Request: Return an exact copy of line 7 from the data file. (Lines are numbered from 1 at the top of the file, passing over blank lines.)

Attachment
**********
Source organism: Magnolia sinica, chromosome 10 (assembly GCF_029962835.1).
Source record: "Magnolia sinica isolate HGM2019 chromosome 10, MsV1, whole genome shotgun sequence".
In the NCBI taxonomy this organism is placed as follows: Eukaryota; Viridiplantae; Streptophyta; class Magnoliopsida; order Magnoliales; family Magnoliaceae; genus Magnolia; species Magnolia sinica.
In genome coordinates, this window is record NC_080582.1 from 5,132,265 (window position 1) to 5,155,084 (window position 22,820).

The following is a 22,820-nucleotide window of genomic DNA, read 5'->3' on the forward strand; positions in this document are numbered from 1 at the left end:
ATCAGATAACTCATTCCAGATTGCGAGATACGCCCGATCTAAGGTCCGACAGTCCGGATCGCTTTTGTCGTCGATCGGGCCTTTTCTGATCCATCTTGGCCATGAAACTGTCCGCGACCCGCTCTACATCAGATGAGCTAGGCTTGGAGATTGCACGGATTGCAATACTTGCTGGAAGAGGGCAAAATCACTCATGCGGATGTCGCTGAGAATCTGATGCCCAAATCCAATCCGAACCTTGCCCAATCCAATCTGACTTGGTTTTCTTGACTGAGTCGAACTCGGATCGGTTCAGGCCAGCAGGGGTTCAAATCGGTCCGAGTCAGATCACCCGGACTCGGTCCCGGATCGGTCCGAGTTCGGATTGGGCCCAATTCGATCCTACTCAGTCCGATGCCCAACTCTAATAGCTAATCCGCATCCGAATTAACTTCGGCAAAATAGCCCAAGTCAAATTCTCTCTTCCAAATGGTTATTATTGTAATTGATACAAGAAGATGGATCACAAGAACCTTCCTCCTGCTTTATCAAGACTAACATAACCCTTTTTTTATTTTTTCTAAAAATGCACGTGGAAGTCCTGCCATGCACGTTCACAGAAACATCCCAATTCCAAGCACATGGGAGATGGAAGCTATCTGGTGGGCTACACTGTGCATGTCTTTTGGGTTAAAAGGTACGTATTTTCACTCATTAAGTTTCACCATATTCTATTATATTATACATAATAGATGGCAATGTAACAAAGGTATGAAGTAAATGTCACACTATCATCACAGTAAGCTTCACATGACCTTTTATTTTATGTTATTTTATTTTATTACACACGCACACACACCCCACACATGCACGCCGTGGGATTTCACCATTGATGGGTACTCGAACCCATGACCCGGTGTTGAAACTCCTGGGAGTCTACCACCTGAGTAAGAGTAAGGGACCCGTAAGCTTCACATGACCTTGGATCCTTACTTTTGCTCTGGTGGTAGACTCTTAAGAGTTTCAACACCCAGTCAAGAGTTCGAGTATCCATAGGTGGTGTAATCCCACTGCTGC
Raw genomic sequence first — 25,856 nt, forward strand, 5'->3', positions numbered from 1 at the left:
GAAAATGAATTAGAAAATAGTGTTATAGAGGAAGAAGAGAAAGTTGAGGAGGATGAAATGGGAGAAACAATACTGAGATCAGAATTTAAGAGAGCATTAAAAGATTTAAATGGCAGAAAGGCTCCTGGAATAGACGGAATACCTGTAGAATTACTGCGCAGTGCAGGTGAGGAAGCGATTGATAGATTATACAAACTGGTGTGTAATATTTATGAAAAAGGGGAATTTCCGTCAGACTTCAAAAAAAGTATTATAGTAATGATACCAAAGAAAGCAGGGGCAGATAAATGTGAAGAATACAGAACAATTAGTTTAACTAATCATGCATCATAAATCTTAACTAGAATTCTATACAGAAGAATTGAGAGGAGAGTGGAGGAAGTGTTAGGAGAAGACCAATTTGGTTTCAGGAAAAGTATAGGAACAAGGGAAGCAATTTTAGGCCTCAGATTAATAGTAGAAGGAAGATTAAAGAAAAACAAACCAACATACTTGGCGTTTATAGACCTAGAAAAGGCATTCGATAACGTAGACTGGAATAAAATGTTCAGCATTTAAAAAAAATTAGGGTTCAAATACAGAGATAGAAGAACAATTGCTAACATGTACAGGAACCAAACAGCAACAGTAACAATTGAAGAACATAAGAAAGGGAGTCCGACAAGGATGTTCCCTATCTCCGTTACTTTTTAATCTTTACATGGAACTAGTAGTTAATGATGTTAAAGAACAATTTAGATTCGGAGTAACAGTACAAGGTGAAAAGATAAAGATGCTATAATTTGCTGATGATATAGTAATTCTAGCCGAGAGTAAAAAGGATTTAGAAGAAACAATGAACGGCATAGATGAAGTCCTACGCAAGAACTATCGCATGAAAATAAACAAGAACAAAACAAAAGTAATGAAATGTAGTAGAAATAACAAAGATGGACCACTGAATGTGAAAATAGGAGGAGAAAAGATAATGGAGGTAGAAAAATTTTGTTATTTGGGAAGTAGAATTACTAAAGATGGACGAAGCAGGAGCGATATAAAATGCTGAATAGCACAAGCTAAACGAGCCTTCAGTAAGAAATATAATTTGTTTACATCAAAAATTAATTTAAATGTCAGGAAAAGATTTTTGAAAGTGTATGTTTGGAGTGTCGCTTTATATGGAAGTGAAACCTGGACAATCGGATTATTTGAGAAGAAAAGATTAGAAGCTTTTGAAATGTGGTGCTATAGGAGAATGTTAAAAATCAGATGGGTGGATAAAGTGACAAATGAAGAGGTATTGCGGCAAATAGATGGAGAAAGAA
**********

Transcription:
Raw genomic sequence first — 25,856 nt, forward strand, 5'->3', positions numbered from 1 at the left: